Mr Walsh has declared victory with his Plan B numbers, but he conveniently ignores the Plan A folks who are retired and will continue to retire for the next decade and a half. These people have overly generous pension benefits and the problem is simple – ten years too few contributions and compounding, ten years too much collecting. Walsh would like the system to work itself out over the next 22 years (per a previous comment), but nobody has disclosed the bad news of the cost of doing so.
Look at what a typical person faces – assuming they work until retirement, the earliest point at which they can draw on pensions and Social Security, their combined age plus years working will vary from 100 to 106. Some teachers I know just retired with a number of 78. That difference is what makes the whole mess unsustainable.
Live longer, have more money in retirement, retire sooner. Pick any two, as long as your pick doesn’t include the middle option.

Tom W
Tom W
12 years ago

>>Keep chipping away, soon nothing will matter, promises will mean nothing, guarantees worthless, every man for himself. Not quite the future our founding fathers had in mind.
Michael,
Did the union contract that was in effect when you were hired contain a provision that the pension formula / benefit could never be (prospectively) adjusted – but was locked as the date of hire for each individual through the rest of their career?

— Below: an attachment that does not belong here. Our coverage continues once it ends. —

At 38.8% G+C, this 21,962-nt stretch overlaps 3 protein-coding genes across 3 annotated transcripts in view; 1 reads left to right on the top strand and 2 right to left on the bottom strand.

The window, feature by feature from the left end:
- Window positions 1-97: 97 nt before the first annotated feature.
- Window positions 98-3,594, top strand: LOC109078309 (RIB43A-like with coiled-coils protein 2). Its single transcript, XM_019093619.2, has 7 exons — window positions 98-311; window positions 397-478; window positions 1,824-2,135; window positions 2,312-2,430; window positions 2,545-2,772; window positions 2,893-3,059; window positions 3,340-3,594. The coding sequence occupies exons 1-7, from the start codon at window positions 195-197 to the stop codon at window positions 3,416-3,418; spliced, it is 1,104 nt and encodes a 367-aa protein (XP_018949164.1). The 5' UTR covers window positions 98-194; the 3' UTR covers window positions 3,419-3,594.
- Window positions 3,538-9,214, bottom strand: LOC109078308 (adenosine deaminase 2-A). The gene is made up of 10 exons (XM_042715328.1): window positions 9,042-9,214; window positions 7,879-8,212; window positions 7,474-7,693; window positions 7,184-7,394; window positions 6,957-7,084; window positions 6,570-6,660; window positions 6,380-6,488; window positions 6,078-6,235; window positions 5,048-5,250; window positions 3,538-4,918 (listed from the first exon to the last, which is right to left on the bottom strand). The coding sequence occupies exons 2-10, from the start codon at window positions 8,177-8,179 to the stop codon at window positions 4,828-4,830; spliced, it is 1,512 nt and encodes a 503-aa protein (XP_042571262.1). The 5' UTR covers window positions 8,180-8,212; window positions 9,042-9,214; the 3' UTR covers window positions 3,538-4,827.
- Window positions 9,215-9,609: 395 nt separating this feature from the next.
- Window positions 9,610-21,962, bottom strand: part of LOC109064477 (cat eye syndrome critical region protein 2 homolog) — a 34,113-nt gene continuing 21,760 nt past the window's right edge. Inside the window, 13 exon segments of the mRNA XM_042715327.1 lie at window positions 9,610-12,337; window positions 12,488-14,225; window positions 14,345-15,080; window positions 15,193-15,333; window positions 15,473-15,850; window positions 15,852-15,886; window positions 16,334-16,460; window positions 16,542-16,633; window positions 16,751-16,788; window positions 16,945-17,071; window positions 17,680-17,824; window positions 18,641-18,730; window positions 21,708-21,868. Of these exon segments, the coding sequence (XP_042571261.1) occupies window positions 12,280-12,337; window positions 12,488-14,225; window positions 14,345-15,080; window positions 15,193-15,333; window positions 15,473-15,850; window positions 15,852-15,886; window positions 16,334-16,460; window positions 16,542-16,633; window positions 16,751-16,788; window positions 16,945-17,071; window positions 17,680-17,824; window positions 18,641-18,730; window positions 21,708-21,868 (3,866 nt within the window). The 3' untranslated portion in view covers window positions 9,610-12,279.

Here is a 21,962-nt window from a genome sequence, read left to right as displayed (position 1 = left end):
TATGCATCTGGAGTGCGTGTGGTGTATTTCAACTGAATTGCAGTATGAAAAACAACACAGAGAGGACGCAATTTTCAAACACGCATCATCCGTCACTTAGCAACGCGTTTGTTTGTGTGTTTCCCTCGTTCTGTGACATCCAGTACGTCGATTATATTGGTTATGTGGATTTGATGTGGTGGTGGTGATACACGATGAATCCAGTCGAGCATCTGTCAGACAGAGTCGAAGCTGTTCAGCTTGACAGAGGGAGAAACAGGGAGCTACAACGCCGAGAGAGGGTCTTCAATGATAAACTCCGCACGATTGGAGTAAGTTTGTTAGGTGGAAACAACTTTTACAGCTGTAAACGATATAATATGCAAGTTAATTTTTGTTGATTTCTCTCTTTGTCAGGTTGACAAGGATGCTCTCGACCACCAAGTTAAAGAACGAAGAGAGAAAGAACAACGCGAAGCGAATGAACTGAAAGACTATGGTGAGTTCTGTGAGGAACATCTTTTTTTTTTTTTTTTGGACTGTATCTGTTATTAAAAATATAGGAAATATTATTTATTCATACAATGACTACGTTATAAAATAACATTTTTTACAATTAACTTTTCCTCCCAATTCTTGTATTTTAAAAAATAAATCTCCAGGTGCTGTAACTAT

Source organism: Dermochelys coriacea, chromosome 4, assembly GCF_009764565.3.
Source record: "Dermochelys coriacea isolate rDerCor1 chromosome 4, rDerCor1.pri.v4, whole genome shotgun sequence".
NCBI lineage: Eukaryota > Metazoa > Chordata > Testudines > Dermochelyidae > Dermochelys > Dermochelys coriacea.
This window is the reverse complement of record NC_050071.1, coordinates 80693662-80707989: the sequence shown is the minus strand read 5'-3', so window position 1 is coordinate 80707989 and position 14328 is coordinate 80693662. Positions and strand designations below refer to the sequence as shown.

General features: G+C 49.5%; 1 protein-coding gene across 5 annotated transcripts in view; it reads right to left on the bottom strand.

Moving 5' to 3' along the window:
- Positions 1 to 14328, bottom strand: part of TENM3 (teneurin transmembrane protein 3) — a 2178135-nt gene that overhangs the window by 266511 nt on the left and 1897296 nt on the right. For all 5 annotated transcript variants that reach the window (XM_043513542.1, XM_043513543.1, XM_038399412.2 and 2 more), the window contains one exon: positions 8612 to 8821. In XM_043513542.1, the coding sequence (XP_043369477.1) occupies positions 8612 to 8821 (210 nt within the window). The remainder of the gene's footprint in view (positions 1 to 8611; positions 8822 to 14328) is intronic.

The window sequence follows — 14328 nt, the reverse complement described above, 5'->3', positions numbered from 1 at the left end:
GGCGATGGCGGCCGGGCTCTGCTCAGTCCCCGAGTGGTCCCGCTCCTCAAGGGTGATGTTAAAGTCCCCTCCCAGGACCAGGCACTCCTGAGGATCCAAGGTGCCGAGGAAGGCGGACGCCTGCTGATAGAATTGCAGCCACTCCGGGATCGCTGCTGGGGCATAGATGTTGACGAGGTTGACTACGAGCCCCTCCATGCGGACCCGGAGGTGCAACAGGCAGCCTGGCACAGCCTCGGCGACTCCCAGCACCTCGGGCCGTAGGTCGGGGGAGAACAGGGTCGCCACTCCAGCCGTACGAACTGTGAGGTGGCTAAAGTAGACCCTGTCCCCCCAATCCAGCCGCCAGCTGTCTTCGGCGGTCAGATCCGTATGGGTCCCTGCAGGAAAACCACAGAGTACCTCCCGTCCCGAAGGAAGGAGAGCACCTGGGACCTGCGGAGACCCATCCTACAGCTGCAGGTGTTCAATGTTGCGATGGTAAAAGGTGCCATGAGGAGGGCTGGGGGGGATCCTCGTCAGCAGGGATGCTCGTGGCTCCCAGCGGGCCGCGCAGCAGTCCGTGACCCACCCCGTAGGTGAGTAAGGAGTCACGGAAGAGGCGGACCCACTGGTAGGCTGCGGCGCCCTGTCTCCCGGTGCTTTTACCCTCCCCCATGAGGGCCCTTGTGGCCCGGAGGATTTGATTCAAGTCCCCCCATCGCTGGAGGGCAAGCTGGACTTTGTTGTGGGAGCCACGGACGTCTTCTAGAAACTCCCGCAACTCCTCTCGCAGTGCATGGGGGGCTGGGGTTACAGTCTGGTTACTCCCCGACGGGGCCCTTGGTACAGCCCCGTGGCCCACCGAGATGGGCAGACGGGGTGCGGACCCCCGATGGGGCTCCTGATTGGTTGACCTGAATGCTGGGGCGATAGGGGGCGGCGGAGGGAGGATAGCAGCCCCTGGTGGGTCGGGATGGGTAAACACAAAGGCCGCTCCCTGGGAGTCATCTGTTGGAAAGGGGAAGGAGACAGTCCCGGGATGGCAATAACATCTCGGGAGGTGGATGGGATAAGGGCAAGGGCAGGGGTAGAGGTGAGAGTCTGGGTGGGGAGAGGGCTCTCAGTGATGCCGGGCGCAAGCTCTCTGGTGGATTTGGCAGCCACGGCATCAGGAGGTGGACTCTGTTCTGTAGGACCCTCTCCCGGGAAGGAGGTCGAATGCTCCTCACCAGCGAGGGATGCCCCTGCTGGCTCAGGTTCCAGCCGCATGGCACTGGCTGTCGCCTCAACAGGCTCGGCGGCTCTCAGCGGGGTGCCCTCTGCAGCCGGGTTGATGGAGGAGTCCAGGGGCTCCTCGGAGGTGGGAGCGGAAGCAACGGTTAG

Did it state that the pension formula / benefit could be increased, but not decreased?
Did subsequent contracts state that for each individual the pension formula / benefit would be locked at whatever was in place as of each individual’s date of hire?
I suspect not.

michael
michael
12 years ago

It’s a pension for gods sake, not financial armageddon. If done properly it is sustainable. I have no intention of retiring from the FD until I’m sixty. I’ll collect for twenty years if I’m lucky-the numbers say I won’t be.
Justin, I don’t have crushing debt because taxpayers “threw me a dime.” I’m debt free because I work eighty hours a week and then some and have for long before I was a union member. My pension is not a “reward.” It is a return on an investment.
Tom, I’m sure there will be adjustments to the pension as our contract is renegotiated or arbitrated. That is how it works. It is not written in stone. I fully expect things to change before I retire, not because I’ve done anything wrong, rather because the current political climate is too corrupt to handle an honestly run pension system.

chuckR
chuckR
12 years ago

Michael – If all Plan A employees held your stated intention of working til age sixty, accident- or illness-caused early retirement excepted, then there would be no need for this and similar debates.
We certainly are in agreement about gov’t being to corrupt to handle a pension plan – another reason a 403b would be a better deal for all involved – portable and transparent. Still doesn’t fix the current dilemma, just prevents the next eruption of a similar problem.

michael
michael
12 years ago

I should probably exempt myself from this debate for the sole reason that I don’t concern myself with what other people do. Maybe it’s the Irish-Swede blood that compels me to put my two cents in.

George Elbow
George Elbow
12 years ago

Michael,
It is precisely the “I don’t concern myself with what other people do” attitude that got us here.